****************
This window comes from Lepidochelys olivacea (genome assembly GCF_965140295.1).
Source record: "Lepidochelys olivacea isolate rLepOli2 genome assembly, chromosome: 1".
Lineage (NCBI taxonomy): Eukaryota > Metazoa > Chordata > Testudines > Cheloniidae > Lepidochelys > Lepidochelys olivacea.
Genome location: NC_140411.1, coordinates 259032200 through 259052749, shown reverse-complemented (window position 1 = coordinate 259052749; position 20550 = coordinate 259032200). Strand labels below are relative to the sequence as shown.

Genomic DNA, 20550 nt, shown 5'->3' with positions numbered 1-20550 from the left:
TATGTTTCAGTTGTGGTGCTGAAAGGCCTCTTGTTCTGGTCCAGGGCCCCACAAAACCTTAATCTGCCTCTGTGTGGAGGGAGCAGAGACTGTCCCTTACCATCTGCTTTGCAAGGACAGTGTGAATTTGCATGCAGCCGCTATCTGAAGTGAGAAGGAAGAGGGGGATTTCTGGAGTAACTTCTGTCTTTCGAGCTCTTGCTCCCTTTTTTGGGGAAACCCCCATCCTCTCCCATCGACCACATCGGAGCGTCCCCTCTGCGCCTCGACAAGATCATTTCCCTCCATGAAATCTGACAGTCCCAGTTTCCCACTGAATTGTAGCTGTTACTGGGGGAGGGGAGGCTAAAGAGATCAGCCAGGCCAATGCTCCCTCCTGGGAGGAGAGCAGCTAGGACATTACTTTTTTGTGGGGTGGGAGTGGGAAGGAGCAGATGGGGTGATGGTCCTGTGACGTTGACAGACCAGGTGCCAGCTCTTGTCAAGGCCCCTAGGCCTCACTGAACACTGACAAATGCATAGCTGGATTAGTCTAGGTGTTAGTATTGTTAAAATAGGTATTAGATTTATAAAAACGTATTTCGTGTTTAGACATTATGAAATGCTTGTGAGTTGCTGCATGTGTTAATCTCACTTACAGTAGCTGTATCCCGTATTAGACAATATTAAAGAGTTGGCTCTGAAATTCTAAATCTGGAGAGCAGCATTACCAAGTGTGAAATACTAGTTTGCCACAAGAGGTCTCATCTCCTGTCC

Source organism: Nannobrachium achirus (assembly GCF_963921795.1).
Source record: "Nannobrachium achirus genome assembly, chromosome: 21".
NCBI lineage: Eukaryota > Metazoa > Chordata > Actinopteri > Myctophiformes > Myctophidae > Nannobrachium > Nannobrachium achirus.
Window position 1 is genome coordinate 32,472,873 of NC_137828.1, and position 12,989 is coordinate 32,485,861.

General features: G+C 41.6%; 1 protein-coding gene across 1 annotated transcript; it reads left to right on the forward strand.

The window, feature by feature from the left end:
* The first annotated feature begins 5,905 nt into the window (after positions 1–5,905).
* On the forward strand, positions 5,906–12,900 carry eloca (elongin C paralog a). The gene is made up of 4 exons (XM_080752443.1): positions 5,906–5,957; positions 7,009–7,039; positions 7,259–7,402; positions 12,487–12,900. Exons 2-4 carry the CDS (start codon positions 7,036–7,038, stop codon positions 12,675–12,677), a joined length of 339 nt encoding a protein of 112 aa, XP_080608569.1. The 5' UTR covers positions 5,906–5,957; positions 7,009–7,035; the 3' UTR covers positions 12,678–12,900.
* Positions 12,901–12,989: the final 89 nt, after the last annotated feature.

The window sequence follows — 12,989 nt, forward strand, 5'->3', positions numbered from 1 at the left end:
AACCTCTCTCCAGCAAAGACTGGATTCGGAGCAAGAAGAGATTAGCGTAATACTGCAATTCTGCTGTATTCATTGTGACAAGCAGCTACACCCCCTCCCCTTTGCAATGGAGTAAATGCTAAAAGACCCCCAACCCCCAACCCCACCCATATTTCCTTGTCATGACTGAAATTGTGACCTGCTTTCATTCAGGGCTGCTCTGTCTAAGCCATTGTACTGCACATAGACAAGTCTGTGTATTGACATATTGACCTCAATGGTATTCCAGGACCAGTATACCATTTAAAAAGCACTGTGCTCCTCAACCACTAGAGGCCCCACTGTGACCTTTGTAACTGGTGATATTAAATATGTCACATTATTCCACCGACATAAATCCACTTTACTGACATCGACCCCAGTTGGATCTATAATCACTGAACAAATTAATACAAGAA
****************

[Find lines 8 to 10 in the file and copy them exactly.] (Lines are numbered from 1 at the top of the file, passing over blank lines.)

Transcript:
Source record: "Nannobrachium achirus genome assembly, chromosome: 21".
NCBI lineage: Eukaryota > Metazoa > Chordata > Actinopteri > Myctophiformes > Myctophidae > Nannobrachium > Nannobrachium achirus.
Window position 1 is genome coordinate 32,472,873 of NC_137828.1, and position 12,989 is coordinate 32,485,861.